That one time I was a set piece

Kyle Garzia
7 min readOct 27, 2015

I’ve always had a serious (obsession) fascination with movies. One of my earliest memories from my childhood is dropping whatever I was doing/playing with and running to the television whenever I heard the HBO theme. I was mesmerized, and hearing this now brings back a lot of great memories. I remember being so enamored with television and movies; KIDs Incorporated, You Can’t Do That on Television, The Real Ghostbusters, Monster Squad, that was my 80’s in a nutshell. I can remember watching movies so many times that I could resite the lines beginning to end with my friends in after-school babysitting (at a day-care/kindercare). And lord-forbid my friends mess up a line. I was the kid who corrected them.

I can remember watching movies so many times that I could resite the lines beginning to end…

Child of the 80's

As my life went on, my love for movies grew. I started to write storylines and movies, and being an artist, I would draw out scenes in my notebook. The bulk of this happened at school, when I should have been paying attention to the lesson. I wish I could have (and still could) applied that attention I gave to movies, comic books and such and put it towards school, tests, and even now, work. But even now, I struggle trying to learn and remember things, while I can still quote the entire script from Goonies.

Over time, I found friends who shared this passion. John Tatarelli was one of those friends, who actually did something and created his own movie (“Spooky”, which made the local festival rounds). I was fortunate enough to have one of the supporting roles in the short film, being “tortured” by John by being Bruce Campbell to his Sam Raimi.

Sex Symbol

Fast-forward 13 years and 2400 miles, a casting call goes out on Facebook (one of those sponsored ads). It’s for the new Universal Danny Boyle film and it’s filming locally at De Anza College. Cool, but even better, it’s about one of my favorites, Steve Jobs. My fiance and I immediately answered, go out and purchase “80's” clothes from the local goodwill, and act as background for 7 hours or so for a “big hollywood movie”. I will say, I was amazed at the scale of a hollywood movie. While this wasn’t a huge budget, it was awesome to see shots come together, even if our roles were just sitting in an audience watching the 1984 Ridley Scott Macintosh commercial over and over again. It wasn’t a paid role, however, it was a new experience.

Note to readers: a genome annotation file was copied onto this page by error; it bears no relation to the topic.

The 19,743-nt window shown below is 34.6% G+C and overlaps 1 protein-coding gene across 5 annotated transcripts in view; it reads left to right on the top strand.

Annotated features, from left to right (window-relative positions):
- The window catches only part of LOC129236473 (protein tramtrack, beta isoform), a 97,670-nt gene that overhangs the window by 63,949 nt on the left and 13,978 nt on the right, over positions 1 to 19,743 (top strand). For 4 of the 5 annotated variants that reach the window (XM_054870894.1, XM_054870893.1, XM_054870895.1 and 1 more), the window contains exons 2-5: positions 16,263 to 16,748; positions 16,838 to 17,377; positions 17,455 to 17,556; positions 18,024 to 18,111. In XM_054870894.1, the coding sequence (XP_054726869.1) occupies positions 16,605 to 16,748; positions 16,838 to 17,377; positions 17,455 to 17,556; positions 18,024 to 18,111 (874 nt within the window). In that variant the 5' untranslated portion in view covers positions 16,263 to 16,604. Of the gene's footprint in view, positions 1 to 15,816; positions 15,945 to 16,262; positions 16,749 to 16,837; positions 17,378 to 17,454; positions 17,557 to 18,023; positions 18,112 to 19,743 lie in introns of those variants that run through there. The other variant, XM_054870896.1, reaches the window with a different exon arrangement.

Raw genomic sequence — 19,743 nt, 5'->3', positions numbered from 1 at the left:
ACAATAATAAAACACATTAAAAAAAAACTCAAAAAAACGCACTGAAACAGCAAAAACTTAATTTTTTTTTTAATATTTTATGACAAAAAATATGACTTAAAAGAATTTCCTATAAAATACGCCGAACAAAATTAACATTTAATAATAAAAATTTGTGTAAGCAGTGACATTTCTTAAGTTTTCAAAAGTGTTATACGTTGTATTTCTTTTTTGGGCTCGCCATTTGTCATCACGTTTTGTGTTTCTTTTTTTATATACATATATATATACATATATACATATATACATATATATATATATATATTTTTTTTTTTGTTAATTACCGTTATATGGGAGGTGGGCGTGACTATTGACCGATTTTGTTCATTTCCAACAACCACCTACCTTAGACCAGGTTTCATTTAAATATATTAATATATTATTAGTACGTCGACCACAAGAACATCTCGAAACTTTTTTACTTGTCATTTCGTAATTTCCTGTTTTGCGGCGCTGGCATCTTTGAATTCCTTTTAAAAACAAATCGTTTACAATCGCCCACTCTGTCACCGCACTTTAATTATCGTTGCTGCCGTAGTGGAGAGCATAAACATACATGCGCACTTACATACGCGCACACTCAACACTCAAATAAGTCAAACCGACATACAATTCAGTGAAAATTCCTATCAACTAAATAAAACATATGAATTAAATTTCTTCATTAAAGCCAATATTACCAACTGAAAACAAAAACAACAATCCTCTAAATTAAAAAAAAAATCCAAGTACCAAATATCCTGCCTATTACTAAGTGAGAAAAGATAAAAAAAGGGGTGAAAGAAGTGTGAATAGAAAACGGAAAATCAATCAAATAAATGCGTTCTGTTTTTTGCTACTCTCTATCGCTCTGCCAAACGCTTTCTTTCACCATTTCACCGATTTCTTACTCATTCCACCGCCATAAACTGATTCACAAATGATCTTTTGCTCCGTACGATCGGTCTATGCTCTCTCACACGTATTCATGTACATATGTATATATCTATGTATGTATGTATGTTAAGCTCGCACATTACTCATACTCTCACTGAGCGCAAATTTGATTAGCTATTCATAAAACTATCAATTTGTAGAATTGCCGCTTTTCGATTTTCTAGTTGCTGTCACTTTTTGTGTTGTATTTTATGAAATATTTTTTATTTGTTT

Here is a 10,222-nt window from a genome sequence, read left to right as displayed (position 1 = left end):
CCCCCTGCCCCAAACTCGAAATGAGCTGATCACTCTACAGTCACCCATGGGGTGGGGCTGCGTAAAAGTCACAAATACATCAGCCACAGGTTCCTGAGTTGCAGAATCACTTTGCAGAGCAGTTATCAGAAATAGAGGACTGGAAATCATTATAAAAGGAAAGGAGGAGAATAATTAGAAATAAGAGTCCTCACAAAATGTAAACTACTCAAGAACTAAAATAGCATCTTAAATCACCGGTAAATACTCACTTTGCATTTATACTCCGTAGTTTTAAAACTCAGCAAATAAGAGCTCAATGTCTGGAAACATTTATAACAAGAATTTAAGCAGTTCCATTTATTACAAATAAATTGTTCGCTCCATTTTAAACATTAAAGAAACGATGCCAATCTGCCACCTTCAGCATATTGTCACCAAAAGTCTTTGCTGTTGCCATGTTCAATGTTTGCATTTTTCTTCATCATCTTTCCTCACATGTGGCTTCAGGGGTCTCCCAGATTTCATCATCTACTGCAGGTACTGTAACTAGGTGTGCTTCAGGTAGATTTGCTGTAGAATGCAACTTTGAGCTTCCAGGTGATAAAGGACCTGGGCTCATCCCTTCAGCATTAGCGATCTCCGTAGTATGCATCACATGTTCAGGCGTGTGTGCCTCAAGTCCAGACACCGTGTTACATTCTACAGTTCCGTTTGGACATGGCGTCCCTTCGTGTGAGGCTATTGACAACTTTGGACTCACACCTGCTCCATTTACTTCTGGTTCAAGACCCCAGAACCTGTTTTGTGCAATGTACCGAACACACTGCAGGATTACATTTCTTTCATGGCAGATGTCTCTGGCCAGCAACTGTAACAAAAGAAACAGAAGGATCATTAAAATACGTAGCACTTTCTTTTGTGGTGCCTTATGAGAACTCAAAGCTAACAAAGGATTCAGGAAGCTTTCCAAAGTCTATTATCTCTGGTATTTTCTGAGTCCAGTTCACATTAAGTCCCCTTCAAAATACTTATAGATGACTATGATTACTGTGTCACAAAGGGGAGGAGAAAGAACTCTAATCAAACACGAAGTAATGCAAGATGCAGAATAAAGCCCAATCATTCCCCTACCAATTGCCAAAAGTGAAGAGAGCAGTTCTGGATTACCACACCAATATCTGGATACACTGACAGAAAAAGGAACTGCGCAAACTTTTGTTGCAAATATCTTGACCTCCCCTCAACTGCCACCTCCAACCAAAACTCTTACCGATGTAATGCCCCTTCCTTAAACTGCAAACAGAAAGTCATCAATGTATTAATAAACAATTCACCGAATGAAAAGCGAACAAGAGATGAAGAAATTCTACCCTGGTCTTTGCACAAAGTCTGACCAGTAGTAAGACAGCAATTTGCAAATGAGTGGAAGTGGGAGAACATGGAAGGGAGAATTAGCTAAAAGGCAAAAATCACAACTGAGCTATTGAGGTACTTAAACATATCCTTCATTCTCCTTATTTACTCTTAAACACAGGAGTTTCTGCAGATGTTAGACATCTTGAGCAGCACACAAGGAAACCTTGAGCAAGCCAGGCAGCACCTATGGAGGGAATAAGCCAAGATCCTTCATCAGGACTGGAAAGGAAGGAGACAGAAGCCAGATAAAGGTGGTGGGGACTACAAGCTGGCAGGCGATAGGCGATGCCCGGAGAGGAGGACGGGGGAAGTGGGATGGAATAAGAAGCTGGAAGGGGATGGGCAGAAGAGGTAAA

I think we are right…there

…being able to be within arms length of incredible actors like Michael Fassebender, Kate Winslet and John Ortiz and seeing them work off one another…


1-week later, I found a casting call online for a paid extra part, and sent in a few headshots. I was pleased to get an immediate call back and casting, saying that I had the look for 1988. I went after work and was fitted in my new 80’s wardrobe in South San Francisco. What did I shoot? Two days worth. Up at 3am and driving from the South Bay to the city, wardrobe, makeup, all that fun stuff. What can I finally say about the actual shoot? It was long. A lot of sitting and waiting for the next shot. Repetition comes to mind when we did shoot. Am I complaining? Absolutely not. It was great seeing how a Hollywood production comes to be. The set up, whether it was cameras or placement, it was all a great ordeal. The crew (mostly PAs I dealt with) all were great in helping for hitting our marks. Being able to see how the great Danny Boyle worked, along with his crew and angles were inspiring and gave me a different insight to how a movie comes together. And, of course, the fan in me, being able to be within arms length of incredible actors like Michael Fassebender, Kate Winslet and John Ortiz and seeing them work off one another, it was pretty cool and intimidating at the same time. They were focused and always working to bring something different to each take. Pros.